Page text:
Larry Thompson

A Message from Larry Thompson – “Closing Exits of Student Responsibility”

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A message from Larry Thompson:

Watch Larry Thompson discuss gaining classroom control by closing exits of student responsibility.

Larry will deliver a pre-conference session entitled Closing the Exits off the Road to Responsibility: Supportive, Non-Exclusionary Discipline in Atlanta. 

The At-Risk & Struggling Students Conference focuses on evidence-based programs and strategies that educators can use to prevent dropouts and to help students experience success in school. More than 1.2 million students in the United States and Canada drop out of high school each year (with the percentages skewed toward males, low-income and minority students). Millions more are considered at-risk because they exhibit ongoing disciplinary problems, impulsive behavior, truancy issues and have become frustrated or disengaged. The long-term cost of failing to engage these students is tremendous, since they are much less likely to transition successfully into adulthood and to achieve economic self-sufficiency. Join us in Atlanta to gain valuable insights and to explore practical ways to help this critical portion of your school’s population. REGISTER NOW!

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Larry Thompson: “Closing the Exit off the Road to Responsibility”

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School Discipline Conference Keynote Speaker Larry Thompson says students are often looking – consciously or unconsciously – to take the “exit ramp” off the road to responsibility.

Watch Larry Thompson discuss responsibility off-ramps.

Passionate about reforming school discipline and teaching students to “own” their actions, Larry is creator of the Responsibility-Centered Discipline program that is now being implemented in schools throughout North America and author ofRoadmap to Responsibility.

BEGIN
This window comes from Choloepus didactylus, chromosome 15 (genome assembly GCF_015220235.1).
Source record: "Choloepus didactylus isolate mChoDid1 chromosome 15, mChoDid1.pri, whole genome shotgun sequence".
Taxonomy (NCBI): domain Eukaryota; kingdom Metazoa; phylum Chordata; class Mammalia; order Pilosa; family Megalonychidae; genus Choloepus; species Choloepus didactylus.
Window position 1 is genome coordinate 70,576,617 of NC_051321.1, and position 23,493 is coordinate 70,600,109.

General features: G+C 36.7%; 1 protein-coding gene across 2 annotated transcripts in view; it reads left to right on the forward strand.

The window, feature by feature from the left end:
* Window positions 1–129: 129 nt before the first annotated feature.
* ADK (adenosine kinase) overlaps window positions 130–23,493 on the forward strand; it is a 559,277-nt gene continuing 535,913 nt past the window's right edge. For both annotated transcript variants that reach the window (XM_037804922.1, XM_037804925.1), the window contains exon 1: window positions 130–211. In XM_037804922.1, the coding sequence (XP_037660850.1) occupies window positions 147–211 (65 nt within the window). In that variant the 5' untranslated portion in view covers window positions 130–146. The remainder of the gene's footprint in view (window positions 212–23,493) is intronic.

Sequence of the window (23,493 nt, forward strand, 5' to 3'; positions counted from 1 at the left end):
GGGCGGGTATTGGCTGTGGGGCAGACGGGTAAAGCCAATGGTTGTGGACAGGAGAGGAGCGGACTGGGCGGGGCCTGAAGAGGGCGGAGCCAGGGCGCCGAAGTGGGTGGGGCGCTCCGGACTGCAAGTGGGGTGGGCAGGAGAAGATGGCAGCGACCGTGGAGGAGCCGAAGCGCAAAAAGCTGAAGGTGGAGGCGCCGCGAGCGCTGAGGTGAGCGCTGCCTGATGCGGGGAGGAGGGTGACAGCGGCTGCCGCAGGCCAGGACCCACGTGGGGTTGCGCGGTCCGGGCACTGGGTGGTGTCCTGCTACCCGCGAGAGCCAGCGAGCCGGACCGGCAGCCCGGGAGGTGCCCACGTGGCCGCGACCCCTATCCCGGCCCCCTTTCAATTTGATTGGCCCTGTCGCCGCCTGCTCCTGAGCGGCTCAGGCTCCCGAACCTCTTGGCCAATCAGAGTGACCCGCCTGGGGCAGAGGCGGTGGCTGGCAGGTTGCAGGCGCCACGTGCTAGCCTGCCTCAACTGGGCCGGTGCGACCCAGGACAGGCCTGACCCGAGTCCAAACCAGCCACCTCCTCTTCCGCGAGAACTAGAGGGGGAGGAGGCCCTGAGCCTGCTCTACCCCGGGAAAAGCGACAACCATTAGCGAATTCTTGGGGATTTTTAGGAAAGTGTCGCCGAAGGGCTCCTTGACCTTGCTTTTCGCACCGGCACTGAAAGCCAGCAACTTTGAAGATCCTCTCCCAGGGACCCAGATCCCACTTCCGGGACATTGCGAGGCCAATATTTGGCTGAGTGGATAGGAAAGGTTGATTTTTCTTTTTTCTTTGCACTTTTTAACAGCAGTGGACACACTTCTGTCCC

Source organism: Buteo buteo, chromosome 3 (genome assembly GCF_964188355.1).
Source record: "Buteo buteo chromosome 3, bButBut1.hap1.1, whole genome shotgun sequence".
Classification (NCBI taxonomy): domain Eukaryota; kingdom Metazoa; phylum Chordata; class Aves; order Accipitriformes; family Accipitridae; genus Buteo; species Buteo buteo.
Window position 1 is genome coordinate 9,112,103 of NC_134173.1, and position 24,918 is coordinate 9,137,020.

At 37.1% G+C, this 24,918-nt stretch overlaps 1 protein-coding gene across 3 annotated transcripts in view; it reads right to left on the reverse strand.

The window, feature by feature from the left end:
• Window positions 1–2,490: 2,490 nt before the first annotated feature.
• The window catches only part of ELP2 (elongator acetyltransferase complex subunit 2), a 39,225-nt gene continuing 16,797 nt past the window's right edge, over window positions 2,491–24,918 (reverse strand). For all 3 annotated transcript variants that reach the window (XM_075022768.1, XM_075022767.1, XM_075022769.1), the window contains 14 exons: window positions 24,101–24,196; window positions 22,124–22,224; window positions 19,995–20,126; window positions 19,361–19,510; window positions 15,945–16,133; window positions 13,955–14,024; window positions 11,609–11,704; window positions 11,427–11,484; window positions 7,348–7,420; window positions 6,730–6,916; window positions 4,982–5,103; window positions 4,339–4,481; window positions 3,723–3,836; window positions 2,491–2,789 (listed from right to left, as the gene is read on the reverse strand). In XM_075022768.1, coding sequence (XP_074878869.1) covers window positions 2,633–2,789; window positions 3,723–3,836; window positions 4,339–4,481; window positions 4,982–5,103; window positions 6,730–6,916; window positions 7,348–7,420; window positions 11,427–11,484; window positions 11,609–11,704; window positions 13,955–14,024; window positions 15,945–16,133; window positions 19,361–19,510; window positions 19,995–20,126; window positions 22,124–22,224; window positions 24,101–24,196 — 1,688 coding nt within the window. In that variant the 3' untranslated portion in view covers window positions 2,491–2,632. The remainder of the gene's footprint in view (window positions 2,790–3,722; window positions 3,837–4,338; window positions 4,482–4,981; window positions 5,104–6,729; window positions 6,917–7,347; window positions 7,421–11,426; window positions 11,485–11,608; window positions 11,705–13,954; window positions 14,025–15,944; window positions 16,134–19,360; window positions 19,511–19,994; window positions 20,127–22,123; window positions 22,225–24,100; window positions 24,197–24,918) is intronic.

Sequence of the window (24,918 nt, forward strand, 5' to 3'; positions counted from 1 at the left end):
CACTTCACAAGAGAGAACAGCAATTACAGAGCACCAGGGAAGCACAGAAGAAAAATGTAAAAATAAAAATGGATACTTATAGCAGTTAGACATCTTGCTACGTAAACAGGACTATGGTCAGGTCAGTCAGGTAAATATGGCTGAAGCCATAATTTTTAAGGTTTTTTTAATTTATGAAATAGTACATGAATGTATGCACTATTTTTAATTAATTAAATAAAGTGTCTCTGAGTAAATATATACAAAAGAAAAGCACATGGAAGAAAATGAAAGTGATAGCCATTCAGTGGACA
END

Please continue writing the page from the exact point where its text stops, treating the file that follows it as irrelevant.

The 2016 School Discipline Conference will be a must-attend gathering for principals, deans, teachers and counselors focused on improving academic performance by applying the most current innovations and research to behavior intervention and classroom management. Special focus will be given to supportive, non-exclusionary disciplinary practices.

KEYNOTE SPEAKERS INCLUDE: 

Dr. Pedro Noguera
Sociologist, Author, Expert on Impact of Society & Culture on Schools

LAS VEGAS

Dr. Randy Sprick
Creator Safe & Civil Schools

ATLANTA

Larry Thompson
Supportive Discipline Innovator, Creator Responsibility-Centered Discipline

ATLANTA

Chelonnda Seroyer
Award-Winning Teacher, Internationally Known Educational Consultant

LAS VEGAS

Brian Mendler
International Speaker, Author, Expert on Working with Disruptive Students

LAS VEGAS

Baruti Kafele
Award-Winning Urban Principal, School Turnaround Specialist

ATLANTA

Dr. Michele Borba
Bestselling Author, Internationally Recognized Educator, Media Commentator

LAS VEGAS

Joe Navarro
Non-Verbal Communication Expert, Best-Selling Author

LAS VEGAS

Jordan Ellenberg
Author of NTY Bestseller How Not to Be Wrong: The Power of Mathematical Thinking

ATLANTA

Dr. Julianne Malveaux
Noted author and Commentator on Education, Racial Diversity and Women’s Issues

ATLANTA


Check out some of this year’s speakers!

FEATURED TOPICS INCLUDE:

  • Exemplary Research-Based Programs
  • Supportive, Non-Exclusionary Disciplinary Practices
  • Common Mistakes Teachers Make with Classroom Control
  • The Most Common Myths about School Discipline
  • Updated Tools & Strategies for Behavior Interventions
  • Do’s and Don’ts of Applying Positive Behavior Interventions
  • Evidence-Based Advice for New & Experienced Educators
  • Insights for School Administrators from Nationally Acclaimed Programs
  • Keys to Working with Minority Students
  • How to Handle Particularly Challenging Discipline Moments
  • Legal Landmines Every Educator Should Understand
  • Helping Teachers Thrive in Classrooms Filled with Highly Challenging Students
  • Insuring Equity in Disciplinary Practices

SAVE THE DATE!

ATLANTA: June 19 – June 22, 2016
EARLY
CONFERENCE BUNDLE:
$415 USD

(until Mar. 31st)
EARLY
CONFERENCE ONLY:
$325 USD

(until Mar.31st)
(Includes: 2 Pre-Conference Sessions +Early Conference Registration) Regular Price: $545
(Includes entrance into all general sessions, breakout sessions, exhibits, morning and afternoon refreshments)Regular Price: $425

 

LAS VEGAS: June 28 – July 1, 2016
EARLY
CONFERENCE BUNDLE:
$415 USD

(until Mar. 31st)
EARLY
CONFERENCE ONLY:
$325 USD

(until Mar. 31st)
(Includes: 2 Pre-Conference Sessions + Early Conference Registration)
Regular Price: $545
(Includes entrance into all general sessions, breakout sessions, exhibits, morning and afternoon refreshments)Regular Price: $425

 

TORONTO: November 11-13, 2016
EARLY BIRD
CONFERENCE BUNDLE:

$340 USD
(until 6/30)
EARLY
CONFERENCE ONLY:
$295 USD
(until 6/30)
(Includes: 1 Pre-Conference Session + Early Bird Conference Registration)
Regular Price: $435
(Includes entrance into all general sessions, breakout sessions, exhibits, morning and afternoon refreshments) Regular Price: $395

COMPLIMENTARY ACCESS TO INNOVATIVE SCHOOLS SUMMIT